Any bureaucratic reform will need to be done from A to Z, right from recruitment to retirement. Any attempt to re-engineer the bureaucracy would have to deal with two aspects. The first would have to address the systems or structures and the other would have to be the professional or attitudinal aspects of civil servants. No civil service structure can be static in its character. It has to be dynamic and has to change with the times. As models of governance, and politico-economic environments change, the civil services need to be restructured and revamped, from the recruitment stage itself. Today, we see the civil services being inundated by engineers and doctors, due to the acute unemployment levels. Instead of testing civil service aspirants in every subject on this earth, testing is essential in law, economics, computers, and public administration. Presently, there is a wide menu of subjects, that have little or zero relevance in their future jobs as public administrators. Interviews are brief 30-minute encounters, whereas even for jobs in IT and other MNC’s there are multiple-stage evaluations by experts to assess the suitability of the candidates. Even, for every promotion to the next level, there are detailed evaluations of work performance, and multiple levels of interviews, to ensure that only the best man gets selected to handle higher level onerous assignments. Contrast this with the escalator model of periodic promotions and appointments happening in all the civil services, as also at all levels, without proper evaluation or interviews.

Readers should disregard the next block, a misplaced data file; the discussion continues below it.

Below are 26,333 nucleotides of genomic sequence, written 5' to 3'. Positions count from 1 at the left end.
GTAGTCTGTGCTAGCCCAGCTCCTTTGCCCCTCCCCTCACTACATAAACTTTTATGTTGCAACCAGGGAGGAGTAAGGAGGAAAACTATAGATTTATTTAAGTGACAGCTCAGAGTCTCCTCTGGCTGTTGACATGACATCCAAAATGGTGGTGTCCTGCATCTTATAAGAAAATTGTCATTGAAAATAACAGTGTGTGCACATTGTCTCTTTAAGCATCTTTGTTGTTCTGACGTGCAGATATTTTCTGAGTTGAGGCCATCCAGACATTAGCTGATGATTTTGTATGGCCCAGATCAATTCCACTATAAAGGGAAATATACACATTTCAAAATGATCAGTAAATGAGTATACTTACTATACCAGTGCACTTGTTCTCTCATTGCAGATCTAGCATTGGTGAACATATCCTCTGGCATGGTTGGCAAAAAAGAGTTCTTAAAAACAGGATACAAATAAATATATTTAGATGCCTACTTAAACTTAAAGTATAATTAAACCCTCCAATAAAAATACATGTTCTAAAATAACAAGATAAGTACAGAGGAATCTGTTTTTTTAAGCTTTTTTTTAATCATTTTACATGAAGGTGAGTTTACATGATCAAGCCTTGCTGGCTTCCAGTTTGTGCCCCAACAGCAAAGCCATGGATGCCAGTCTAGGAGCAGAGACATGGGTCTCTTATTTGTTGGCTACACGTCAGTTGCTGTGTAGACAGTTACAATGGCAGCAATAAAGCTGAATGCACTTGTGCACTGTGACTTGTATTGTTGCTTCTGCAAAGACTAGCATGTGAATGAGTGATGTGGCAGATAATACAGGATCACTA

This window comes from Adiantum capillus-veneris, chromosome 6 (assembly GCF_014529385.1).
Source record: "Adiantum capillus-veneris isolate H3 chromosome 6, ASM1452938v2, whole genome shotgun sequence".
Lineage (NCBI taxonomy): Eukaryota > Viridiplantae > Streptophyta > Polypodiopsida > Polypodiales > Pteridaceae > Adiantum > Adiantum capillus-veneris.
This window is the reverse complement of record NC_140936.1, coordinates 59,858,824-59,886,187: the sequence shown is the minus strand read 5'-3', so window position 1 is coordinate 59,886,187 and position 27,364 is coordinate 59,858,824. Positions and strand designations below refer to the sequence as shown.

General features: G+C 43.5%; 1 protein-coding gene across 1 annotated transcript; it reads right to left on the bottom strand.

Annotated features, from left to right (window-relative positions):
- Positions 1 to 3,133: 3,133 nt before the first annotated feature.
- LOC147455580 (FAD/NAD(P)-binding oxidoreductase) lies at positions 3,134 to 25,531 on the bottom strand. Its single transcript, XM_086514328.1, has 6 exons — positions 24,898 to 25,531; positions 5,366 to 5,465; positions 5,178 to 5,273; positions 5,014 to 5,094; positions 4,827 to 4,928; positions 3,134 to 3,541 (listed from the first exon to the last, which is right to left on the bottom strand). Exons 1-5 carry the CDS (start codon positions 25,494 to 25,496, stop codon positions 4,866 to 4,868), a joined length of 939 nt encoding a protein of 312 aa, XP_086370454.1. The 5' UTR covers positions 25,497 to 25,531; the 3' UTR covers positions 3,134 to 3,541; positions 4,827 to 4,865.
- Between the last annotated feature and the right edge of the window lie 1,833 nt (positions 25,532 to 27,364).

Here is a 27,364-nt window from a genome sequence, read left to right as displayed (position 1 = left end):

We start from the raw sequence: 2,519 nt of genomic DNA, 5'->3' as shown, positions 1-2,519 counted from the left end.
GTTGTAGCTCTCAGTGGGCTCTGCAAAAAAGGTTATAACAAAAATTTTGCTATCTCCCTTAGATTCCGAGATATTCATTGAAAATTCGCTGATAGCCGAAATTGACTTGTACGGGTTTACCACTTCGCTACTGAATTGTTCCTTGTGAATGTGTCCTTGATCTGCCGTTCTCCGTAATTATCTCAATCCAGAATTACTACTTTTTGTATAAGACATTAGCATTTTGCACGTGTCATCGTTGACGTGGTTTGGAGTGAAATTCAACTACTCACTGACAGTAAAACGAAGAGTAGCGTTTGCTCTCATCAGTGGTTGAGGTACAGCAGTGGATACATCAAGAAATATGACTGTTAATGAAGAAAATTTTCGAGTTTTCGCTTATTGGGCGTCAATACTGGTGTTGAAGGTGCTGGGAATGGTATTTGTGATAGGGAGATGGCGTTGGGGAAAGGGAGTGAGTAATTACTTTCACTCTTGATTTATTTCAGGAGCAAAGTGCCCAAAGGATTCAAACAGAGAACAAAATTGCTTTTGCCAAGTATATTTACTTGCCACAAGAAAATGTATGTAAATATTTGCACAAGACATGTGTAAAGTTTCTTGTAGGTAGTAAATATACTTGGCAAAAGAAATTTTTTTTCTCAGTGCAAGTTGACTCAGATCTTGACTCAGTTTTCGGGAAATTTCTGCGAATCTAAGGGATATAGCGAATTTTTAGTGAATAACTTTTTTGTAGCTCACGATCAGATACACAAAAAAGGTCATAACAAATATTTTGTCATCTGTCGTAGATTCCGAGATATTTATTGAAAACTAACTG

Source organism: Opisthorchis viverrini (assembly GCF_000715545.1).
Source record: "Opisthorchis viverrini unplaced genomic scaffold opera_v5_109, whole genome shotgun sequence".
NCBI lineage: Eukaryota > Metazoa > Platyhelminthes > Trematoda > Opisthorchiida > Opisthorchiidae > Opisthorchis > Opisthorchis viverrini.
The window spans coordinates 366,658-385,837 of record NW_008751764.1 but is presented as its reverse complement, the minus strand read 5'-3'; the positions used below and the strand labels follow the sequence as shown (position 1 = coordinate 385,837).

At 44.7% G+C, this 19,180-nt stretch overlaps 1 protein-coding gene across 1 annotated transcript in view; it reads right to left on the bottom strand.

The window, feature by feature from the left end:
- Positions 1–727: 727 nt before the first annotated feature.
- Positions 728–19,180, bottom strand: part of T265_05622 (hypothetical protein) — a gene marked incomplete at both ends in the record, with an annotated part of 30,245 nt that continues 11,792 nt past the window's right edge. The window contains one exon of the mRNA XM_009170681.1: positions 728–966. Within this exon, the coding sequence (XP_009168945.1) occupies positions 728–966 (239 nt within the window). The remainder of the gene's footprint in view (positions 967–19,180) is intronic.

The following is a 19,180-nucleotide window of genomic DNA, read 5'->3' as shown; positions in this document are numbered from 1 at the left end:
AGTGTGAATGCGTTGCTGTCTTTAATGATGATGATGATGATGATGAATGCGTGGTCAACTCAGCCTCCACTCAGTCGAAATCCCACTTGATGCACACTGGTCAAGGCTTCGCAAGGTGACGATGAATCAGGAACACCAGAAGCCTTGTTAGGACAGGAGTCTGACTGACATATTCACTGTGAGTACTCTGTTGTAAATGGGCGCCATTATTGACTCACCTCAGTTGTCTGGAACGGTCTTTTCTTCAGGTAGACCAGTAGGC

The civil services are mandated by a career progression system which is premised entirely on seniority unless the officer has displeased his boss. Promotions routinely happen batch-wise, where the performer and non-performer, get elevated, not for any merit but for completion of number of years of service. Despite clamour for reforms, except for minor cosmetic changes, no reforms recommended gets implemented, as both politicians and bureaucrats, are simply not interested in a reformed bureaucracy. However, times are changing, and administration is becoming complex. Management of the growing infrastructure sector, economic, taxation, education, social, and health sectors demands great degree of expertise and knowledge than was hitherto required of bureaucrats.